Weekly Backtest #9: Trendy ETFs
*This is a weekly backtest series I started in July 2019. Every week I go through a different backtest to see how a certain portfolio/asset class performed vs. the U.S. stock market. You can check-out this backtest or do your own at portfoliovisualizer.com.
Everyone loves investing in trends. Fintech, SaaS, 3D-printing, the gig economy, it seems like every year we get a new hot topic Wall Street can’t keep their hands off of.
A lot of the time you can invest in these trends through ETFs. While I’ve never been a big factor-based ETF guy (I only buy the broad-market ones for my Roth), I know there are thousands out there for investors to choose from. That is why this week I wanted to test how trend following ETFs have done vs. the broad market.
The portfolio consists of five equally weighted ETFs based on different sectors of the market that were/are popular. OK, let’s get to it.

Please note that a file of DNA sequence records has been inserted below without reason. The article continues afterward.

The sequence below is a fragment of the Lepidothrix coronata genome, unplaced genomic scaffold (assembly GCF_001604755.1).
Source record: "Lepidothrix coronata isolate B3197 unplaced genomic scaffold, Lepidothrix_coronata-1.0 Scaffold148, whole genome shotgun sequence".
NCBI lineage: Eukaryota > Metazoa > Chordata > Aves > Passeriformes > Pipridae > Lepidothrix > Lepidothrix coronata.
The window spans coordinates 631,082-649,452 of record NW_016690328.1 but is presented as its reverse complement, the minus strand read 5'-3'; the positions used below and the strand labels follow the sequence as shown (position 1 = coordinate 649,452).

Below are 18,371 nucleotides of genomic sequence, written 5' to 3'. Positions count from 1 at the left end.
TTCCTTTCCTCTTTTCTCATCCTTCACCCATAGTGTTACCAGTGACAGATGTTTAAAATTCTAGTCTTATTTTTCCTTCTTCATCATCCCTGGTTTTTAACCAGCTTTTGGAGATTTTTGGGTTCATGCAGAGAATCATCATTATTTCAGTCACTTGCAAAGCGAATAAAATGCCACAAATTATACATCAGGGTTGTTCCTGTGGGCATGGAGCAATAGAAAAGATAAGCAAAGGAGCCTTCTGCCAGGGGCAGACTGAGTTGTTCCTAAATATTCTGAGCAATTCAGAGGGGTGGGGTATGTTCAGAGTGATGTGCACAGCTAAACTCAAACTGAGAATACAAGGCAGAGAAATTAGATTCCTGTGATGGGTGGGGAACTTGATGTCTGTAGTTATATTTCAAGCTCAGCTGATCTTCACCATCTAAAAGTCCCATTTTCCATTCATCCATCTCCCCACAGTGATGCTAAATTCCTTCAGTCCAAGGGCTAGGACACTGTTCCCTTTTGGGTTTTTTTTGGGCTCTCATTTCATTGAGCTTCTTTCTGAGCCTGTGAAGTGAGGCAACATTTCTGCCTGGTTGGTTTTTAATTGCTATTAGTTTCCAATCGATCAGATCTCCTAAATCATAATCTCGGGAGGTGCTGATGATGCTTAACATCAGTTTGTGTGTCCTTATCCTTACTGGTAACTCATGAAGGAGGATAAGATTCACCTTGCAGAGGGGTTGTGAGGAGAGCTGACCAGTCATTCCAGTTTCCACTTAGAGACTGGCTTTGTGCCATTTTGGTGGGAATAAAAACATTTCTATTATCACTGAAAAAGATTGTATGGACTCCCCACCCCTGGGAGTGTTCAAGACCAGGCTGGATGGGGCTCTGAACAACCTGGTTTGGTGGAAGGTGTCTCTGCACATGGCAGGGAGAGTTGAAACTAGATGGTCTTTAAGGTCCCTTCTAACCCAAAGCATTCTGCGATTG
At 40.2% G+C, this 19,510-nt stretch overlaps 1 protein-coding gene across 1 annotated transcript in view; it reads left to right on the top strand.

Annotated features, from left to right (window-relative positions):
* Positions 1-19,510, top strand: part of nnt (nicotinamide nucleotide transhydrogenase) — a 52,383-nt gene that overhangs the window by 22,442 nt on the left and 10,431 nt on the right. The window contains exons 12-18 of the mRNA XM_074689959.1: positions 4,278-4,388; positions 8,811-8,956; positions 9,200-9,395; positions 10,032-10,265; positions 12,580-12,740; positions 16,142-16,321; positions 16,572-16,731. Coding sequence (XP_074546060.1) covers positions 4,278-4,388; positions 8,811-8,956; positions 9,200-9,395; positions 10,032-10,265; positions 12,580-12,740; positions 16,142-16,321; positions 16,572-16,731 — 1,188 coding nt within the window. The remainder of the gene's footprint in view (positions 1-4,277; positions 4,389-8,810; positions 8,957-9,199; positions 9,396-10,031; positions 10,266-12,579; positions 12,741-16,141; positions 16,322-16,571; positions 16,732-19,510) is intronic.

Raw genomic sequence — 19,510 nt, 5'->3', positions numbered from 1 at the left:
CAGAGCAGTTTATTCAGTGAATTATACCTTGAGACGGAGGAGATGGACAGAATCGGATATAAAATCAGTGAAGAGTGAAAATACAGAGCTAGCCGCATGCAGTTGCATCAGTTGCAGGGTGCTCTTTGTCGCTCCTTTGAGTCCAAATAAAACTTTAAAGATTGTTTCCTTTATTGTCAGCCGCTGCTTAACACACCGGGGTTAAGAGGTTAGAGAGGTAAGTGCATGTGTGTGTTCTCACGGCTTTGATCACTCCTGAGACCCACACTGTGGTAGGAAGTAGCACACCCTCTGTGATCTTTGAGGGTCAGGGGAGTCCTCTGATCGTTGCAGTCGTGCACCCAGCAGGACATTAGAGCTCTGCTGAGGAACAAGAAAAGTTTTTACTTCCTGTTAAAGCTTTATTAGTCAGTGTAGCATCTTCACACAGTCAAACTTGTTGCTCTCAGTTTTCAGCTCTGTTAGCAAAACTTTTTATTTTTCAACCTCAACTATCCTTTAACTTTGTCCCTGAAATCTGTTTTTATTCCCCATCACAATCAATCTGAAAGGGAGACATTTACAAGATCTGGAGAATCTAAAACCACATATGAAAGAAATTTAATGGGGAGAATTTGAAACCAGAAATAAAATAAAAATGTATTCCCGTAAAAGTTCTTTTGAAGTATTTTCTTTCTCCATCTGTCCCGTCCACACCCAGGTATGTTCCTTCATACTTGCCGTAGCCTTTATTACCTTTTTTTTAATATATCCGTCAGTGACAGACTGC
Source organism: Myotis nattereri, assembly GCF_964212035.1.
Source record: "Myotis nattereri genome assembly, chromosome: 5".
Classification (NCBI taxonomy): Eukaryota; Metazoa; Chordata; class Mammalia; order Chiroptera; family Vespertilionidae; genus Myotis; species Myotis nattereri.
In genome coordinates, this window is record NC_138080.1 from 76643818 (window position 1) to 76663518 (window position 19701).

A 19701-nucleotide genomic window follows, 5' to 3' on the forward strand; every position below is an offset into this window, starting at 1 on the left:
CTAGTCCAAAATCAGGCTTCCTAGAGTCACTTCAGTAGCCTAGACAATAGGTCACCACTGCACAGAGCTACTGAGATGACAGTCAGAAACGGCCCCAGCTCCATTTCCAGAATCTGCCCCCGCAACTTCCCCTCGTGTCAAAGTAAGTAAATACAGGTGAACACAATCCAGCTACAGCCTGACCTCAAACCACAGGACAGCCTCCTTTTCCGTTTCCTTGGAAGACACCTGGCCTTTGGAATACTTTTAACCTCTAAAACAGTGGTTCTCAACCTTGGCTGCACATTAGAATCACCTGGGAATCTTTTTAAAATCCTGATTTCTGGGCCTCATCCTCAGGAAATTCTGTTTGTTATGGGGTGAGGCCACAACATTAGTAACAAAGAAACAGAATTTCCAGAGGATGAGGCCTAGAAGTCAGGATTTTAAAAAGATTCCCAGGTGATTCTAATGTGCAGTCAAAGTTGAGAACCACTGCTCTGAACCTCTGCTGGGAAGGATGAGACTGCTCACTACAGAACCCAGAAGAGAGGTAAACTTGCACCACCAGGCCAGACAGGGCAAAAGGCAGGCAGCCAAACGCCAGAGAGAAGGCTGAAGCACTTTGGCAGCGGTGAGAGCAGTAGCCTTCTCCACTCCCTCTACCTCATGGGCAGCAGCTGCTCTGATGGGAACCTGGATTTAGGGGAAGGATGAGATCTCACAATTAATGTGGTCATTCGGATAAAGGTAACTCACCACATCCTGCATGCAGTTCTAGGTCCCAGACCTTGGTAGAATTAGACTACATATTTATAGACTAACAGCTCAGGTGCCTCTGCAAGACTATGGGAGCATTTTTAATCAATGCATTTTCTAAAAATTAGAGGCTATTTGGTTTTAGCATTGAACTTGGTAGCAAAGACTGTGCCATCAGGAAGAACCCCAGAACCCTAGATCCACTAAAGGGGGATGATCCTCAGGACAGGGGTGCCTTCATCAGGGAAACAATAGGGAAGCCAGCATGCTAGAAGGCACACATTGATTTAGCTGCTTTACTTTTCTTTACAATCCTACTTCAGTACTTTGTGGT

Portfolio 1TickerNameAllocationVFHVanguard Financials ETF20.00%VHTVanguard Health Care ETF20.00%VGTVanguard Information Technology ETF20.00%ICLNiShares Global Clean Energy ETF20.00%IGViShares Expanded Tech-Software Sect ETF20.00%
Portfolio 2TickerNameAllocationSPYSPDR S&P 500 ETF100.00
Performance: 2009 – Present
Since a lot of these specialty ETFs haven’t been around for more than a decade, I had to start the backtest in 2009. This isn’t a particularly long time, and only encapsulates one business cycle, so take from this data what you will.
Two things I took away from this backtest:
It was damn tough to beat the market this decade. Compounding at an almost 14% rate, the market has been on fire since 2009.
Betting on a trend through an ETF is probably not wise
Expanding on that last point, I’ve always been skeptical about using an ETF to invest in a market “trend.” The fees on specialty ETFs can be rather costly, which eat into your returns. Trends are also just that, trends. They usually last only a few years before falling out of favor from the market, leaving someone who invested in the whole industry underwhelmed and underperforming the market.
If you want to invest in anything other than an index fund/broad market ETF, it seems like the best option is to just buy individual stocks and stay away from sector-based ETFs.
Disclosure: The author is not a financial adviser, and may have an interest in the companies discussed.